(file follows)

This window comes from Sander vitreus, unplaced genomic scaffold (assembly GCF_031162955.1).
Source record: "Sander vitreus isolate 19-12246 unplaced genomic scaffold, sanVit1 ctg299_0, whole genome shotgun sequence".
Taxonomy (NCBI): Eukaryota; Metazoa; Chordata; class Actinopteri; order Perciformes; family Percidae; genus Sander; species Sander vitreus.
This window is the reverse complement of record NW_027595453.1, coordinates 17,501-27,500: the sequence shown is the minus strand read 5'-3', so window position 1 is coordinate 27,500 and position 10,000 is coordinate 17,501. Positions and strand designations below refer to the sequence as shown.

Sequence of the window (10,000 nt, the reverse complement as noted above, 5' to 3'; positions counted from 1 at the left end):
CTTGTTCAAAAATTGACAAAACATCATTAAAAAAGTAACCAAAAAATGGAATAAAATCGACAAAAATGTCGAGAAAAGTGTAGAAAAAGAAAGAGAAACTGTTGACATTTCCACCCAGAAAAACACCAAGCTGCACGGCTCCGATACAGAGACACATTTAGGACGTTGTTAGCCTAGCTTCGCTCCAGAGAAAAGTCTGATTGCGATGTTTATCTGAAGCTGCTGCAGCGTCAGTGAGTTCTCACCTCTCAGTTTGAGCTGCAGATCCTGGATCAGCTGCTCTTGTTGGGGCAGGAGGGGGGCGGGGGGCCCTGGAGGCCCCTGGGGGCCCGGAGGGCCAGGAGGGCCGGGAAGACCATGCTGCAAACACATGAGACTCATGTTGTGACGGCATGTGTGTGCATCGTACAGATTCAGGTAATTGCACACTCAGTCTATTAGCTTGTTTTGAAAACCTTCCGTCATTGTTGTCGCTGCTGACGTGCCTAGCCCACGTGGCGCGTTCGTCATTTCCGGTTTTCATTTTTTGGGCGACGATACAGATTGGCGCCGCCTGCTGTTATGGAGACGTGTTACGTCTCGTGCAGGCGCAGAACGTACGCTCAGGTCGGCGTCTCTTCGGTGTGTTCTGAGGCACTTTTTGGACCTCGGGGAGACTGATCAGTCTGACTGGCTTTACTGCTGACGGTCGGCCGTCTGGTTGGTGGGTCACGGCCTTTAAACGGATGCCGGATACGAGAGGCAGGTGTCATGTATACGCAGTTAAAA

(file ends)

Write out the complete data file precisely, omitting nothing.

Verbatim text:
This window comes from Sander vitreus, unplaced genomic scaffold (assembly GCF_031162955.1).
Source record: "Sander vitreus isolate 19-12246 unplaced genomic scaffold, sanVit1 ctg299_0, whole genome shotgun sequence".
Taxonomy (NCBI): Eukaryota; Metazoa; Chordata; class Actinopteri; order Perciformes; family Percidae; genus Sander; species Sander vitreus.
This window is the reverse complement of record NW_027595453.1, coordinates 17,501-27,500: the sequence shown is the minus strand read 5'-3', so window position 1 is coordinate 27,500 and position 10,000 is coordinate 17,501. Positions and strand designations below refer to the sequence as shown.

Sequence of the window (10,000 nt, the reverse complement as noted above, 5' to 3'; positions counted from 1 at the left end):
CTTGTTCAAAAATTGACAAAACATCATTAAAAAAGTAACCAAAAAATGGAATAAAATCGACAAAAATGTCGAGAAAAGTGTAGAAAAAGAAAGAGAAACTGTTGACATTTCCACCCAGAAAAACACCAAGCTGCACGGCTCCGATACAGAGACACATTTAGGACGTTGTTAGCCTAGCTTCGCTCCAGAGAAAAGTCTGATTGCGATGTTTATCTGAAGCTGCTGCAGCGTCAGTGAGTTCTCACCTCTCAGTTTGAGCTGCAGATCCTGGATCAGCTGCTCTTGTTGGGGCAGGAGGGGGGCGGGGGGCCCTGGAGGCCCCTGGGGGCCCGGAGGGCCAGGAGGGCCGGGAAGACCATGCTGCAAACACATGAGACTCATGTTGTGACGGCATGTGTGTGCATCGTACAGATTCAGGTAATTGCACACTCAGTCTATTAGCTTGTTTTGAAAACCTTCCGTCATTGTTGTCGCTGCTGACGTGCCTAGCCCACGTGGCGCGTTCGTCATTTCCGGTTTTCATTTTTTGGGCGACGATACAGATTGGCGCCGCCTGCTGTTATGGAGACGTGTTACGTCTCGTGCAGGCGCAGAACGTACGCTCAGGTCGGCGTCTCTTCGGTGTGTTCTGAGGCACTTTTTGGACCTCGGGGAGACTGATCAGTCTGACTGGCTTTACTGCTGACGGTCGGCCGTCTGGTTGGTGGGTCACGGCCTTTAAACGGATGCCGGATACGAGAGGCAGGTGTCATGTATACGCAGTTAAAA